Gophers show promise on even-strength, struggle on power play

Minnesota hasn’t fared well on special teams yet so far.

Forward Darian Romanko fights for the puck at 3M Arena at Mariucci on Saturday, Oct. 15.

Jack Rodgers, Daily File Photo

Forward Darian Romanko fights for the puck at 3M Arena at Mariucci on Saturday, Oct. 15.

Drew Cove

The unproven players are proving themselves – except on the power play.

No. 8 Minnesota will play its longtime arch-rival No. 4 North Dakota this weekend, and the Gophers’ scoring is largely one-sided four games into the season. Nine different players have goals, with seven of them coming solely in five-on-five situations.

“When you’re a leader and you just haven’t got on the score sheet, sometimes you start to press a little bit more,” said head coach Don Lucia. “Hopefully, even though they’re playing hard, they can get on the score sheet and feel better about themselves too.”

The Gophers are 2-2-0, and were inconsistent over the weekend.

The team struggled on the power play, but this issue has pervaded each game for the Gophers. In the first game of the season, Minnesota made one of its three goals on the power play and in the second game, one of the two goals came on the power play.

A variety of players have shown promise with even strength.

A pair of freshmen sit at the top of the even-strength scoring list with Casey Mittelstadt and Brannon McManus each with two even-strength goals. McManus had a hat trick in his third game with the Gophers on Sunday, one power play goal and two at even strength.

Nine of the 12 goals for Minnesota this season have been at even strength.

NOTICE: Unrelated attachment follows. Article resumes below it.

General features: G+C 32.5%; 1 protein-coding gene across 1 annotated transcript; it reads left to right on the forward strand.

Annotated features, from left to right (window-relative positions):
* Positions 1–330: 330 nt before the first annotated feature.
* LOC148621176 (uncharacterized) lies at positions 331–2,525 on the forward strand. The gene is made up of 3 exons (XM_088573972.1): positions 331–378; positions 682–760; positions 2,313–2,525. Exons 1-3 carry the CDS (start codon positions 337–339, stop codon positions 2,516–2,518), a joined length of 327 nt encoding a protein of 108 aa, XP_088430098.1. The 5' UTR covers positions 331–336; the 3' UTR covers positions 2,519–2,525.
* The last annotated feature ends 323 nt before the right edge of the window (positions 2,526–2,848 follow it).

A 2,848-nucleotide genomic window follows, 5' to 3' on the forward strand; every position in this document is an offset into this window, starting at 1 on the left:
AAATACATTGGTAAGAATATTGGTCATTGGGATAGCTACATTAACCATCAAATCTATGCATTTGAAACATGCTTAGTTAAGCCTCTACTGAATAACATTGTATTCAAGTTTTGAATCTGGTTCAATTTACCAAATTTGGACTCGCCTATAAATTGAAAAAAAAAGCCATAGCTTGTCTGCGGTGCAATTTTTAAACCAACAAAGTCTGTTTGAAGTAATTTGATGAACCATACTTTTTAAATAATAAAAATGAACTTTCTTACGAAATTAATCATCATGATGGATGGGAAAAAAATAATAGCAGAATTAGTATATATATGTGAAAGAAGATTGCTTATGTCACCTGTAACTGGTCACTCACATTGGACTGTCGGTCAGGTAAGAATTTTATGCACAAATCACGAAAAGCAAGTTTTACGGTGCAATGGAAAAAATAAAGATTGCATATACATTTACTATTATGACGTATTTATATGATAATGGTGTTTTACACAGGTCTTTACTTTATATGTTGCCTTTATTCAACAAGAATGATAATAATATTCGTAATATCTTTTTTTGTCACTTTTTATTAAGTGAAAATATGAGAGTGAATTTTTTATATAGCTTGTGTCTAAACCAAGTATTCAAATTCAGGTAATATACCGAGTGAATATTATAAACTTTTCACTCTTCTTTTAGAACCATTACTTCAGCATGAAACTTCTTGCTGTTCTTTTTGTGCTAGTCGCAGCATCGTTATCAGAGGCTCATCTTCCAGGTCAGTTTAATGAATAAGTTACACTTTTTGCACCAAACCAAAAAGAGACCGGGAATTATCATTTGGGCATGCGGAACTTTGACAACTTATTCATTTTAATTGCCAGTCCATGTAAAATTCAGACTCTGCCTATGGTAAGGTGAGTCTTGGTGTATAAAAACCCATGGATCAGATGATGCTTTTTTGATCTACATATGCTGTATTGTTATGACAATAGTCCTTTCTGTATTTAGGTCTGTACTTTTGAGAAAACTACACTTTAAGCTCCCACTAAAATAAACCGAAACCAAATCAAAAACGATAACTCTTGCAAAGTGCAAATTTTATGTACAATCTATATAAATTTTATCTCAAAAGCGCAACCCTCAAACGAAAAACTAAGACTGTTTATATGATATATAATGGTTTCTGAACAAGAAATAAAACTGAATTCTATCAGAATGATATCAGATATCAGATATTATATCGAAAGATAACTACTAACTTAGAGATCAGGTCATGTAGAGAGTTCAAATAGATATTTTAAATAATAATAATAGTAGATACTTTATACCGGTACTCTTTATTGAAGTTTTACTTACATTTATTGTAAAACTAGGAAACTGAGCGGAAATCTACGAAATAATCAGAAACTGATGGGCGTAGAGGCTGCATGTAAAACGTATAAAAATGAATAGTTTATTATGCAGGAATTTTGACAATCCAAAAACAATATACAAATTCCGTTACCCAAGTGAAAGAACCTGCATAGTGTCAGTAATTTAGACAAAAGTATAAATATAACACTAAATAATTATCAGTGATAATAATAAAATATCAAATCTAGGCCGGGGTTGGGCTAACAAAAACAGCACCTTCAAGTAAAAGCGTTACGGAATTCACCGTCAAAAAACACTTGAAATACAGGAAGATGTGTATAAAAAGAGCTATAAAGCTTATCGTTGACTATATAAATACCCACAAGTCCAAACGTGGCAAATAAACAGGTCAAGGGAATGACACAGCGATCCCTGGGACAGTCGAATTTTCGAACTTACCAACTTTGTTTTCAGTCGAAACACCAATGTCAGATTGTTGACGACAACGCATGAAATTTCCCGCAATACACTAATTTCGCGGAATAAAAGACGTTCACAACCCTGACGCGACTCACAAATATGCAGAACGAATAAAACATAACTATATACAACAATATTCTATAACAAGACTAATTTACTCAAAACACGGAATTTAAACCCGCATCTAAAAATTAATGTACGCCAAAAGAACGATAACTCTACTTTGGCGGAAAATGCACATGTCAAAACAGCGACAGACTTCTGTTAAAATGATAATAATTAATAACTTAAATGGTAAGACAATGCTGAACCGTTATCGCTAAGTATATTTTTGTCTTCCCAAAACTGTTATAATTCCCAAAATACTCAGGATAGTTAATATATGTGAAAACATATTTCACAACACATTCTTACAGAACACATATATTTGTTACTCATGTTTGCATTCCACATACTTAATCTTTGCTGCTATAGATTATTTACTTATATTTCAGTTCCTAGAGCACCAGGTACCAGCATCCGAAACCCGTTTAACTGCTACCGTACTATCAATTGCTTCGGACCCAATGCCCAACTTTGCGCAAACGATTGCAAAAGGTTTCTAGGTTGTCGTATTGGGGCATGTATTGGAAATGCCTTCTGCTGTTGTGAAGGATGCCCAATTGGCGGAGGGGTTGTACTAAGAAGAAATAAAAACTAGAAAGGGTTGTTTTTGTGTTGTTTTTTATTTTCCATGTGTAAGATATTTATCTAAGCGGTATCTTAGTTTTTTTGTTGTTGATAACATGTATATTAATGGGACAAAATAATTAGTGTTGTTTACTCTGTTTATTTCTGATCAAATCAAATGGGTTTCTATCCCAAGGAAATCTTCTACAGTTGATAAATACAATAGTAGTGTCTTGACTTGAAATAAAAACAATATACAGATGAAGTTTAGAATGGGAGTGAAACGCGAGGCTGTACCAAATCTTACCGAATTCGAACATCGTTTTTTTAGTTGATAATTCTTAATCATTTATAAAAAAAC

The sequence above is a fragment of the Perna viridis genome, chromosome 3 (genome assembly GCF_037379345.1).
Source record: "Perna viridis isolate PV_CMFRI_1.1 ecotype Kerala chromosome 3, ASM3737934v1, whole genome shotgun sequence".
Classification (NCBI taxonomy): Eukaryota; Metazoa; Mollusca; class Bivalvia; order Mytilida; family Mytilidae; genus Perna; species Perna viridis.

“We’ve struggled up to this point,” said forward Tommy Novak. “If we can get the puck moving around and get some shots on net, we have the skill to score a lot.”

Novak has played all four games on the power play, but only has one shot in that time.

Minnesota has clipped over 25 percent on the power play twice in the last three seasons, and last season’s 25.16 percent was good for fifth-best in all of college hockey.

The Gophers have seen significant turnover in players who logged time on the power play from last season. Former Gophers skaters Justin Kloos, Vinni Lettieri and Jake Bischoff spent a lot of time on the power play, and between the three of them, they scored 36 points on the power play last season.

“Jake… is a heck of a hockey player,” said assistant captain Ryan Lindgren. “He’s smart, he’s got a great shot. We miss that a little bit, but I think we [have] great guys on the power play right now, and I think it’s coming along really good.”

While the next two top power play scorers returned in captain Tyler Sheehy and assistant captain Leon Bristedt, the Gophers have a lot of new personnel on that power play line.

Assistant coach Scott Bell was new to the staff this offseason, filling the vacancy left by Grant Potulny leaving the program.

“We’ve been sharing it right now,” Lucia said. “Grant [Potulny] pretty much ran it, Scott [Bell is] still trying to get used to how we do things here. Our whole staff is doing it together right now, and as the year goes on we’ll throw more and more at him.”

Even though each player Bell works with is new, he is managing the shifting power play personnel.

“He’s been very effective,” Lucia said. “He’s got a video session coming up with the forwards, and he’s done a nice job, and it’s been a real nice transition having him on our staff.”

Sheehy has missed two games, and Bristedt has missed one game, and both have yet to score for the team.

Seven of the Gophers’ 12 goals this season have come from freshmen, and all three of the team’s power play goals came from underclassmen.

“The important thing in the next few weeks for us, we’ve got to get Bristedt [and] Szmatula on the scoresheet,” Lucia said. “We lost some guys that were at the front of the bus last year, we need the guys that were sitting behind them to move up into those seats.”